Waiter, There’s a Flaw in my Character

When I decided to write this blog posting, I didn’t know a lot about character flaws. I knew that characters were more realistic with them but I didn’t fully understand how they would affect the story. Now that I’ve done some research and wrote this blog, I’ve decided that having a flaw in your character is not only a good thing, but a required thing as well.

What is a flaw? I decided to begin with looking that one up. I headed over to www.dictionary.com and it provided me with the following;

  1. a feature that mars the perfection of something; defect; fault: beauty without flaw; the flaws in our plan.
  2. a defect impairing legal soundness or validity.
  3. a crack, break, breach, or rent.

The first definition says it flawlessly, “…mars the perfection…” We’ve all heard the saying that nobody’s perfect and that includes our characters, especially our characters. The days of the Hero wearing a white hat and is never wrong are behind us. If you want a wonderful story (screenplay or prose) you need to have your Hero make a few mistakes. But there’s more to it than just a mistake or two, a flaw is designed to keep the character from reaching his full potential. If it wasn’t for the flaw, the character would have no difficult achieving his goal and there would be no point in watching the movie.

Often the flaw of choice for a Hero is fear. Fear of failing, fear of falling in love, fear of the unknown, the fear of getting hurt. I’m working on a fleshing out a story idea right now and the Hero is a man who has everything in the world going for him and in a moment it is all ripped away from him on page 10. His love is lost, his fame is lost and his wealth is lost. For the remainder of the first act, Jonathan has nothing and wants nothing for fear of losing it again. His family tries to help him rediscover life, but he turns his back on them and pushes them away. He turns to the joy of the bottle and his drunk for much of the first act.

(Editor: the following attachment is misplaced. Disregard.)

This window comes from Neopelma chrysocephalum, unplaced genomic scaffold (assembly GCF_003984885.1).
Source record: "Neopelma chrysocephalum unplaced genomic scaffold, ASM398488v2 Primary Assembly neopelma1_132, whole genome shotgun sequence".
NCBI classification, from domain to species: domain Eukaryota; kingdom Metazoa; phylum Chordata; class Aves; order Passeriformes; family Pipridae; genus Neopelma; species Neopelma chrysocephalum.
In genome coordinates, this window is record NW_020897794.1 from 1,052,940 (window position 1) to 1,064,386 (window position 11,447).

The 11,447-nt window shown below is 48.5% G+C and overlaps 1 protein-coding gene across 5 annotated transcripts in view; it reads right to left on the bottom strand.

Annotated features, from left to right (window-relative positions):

A character uses his flaw as a crutch or as a shield to protect him from something he doesn’t want to deal with. Part of the screenplay is about your character overcoming his flaw in order to succeed at the end. Where the question could be, will the Hero be able to get on stage again? It is the character’s flaw that puts the doubt into the answer. Of course he will, but if the fear is strong enough, your audience may be wondering if the answer is in fact no.

Often the purpose of the Friend is help the Hero overcome his flaw, even if he doesn’t realize it’s there, and the Villain’s job is to play on that flaw. While the lead singer tells the Hero that his fans are still there if he just gets on the stage, the drummer believes that the band’s time has come and gone and there’s no point. Neither character would mention the flaw directly; however they are working both sides of it. There’s enough yin and yang to cause the Hero to doubt his ability enough to keep him off the stage.

Once the flaw is overcome the Hero feels liberated and able to do whatever he sets his mind to and that means the story is coming to an end. Unless you nearing page 90, don’t let your character overcome his flaw. Often that moment is the second plot point at the end of act two. Remember The Simpson’s Movie? There is a scene where Homer, alone in the forest is trying to figure out what’s important to him. It’s a funky scene where Homer ‘comes apart’ and the trees put him back together. This I believe the shift into the third act because it is here where the Hero realizes what he needs to do.  Everything after this point is how Homer achieved his goal and saved Springfield from the evil EPA man. I use this reference because it is obvious. Homer sets out to figure things out and he does. He over comes his flaw and does what needs to be done.

Overcoming a flaw is known as Character Growth and his something very important to your story. The movie ends after your Hero learns something about himself. If there is no learning your audience is going to feel like they didn’t get their twelve bucks worth. Homer learned that the most important thing about him is his family. He risked his life to save them, which is something he would not have done at the beginning of the movie. His flaw could be defined as selfishness. He only thought about himself. It should be the same for your Hero as well. In the piece I’m writing my story won’t end until after my Hero learns that success is not measured with money but rather love.

Every character should have a flaw. We’re all flawed. The character who is your Hero’s friend should have a flaw of their own, but the difference between your Hero and your Friend is that the Friend doesn’t have to overcome their flaw. It’s not there story, they’ll need to wait until the sequel.

Now I need to get back to my screenplay. Until next time,



One response to “Waiter, There’s a Flaw in my Character

  1. Pingback: A Screenplay in 70 Days – Week Two | feekwrites·

Leave a Reply

Fill in your details below or click an icon to log in:

WordPress.com Logo

You are commenting using your WordPress.com account. Log Out / Change )

Twitter picture

You are commenting using your Twitter account. Log Out / Change )

Facebook photo

You are commenting using your Facebook account. Log Out / Change )

Google+ photo

You are commenting using your Google+ account. Log Out / Change )

Connecting to %s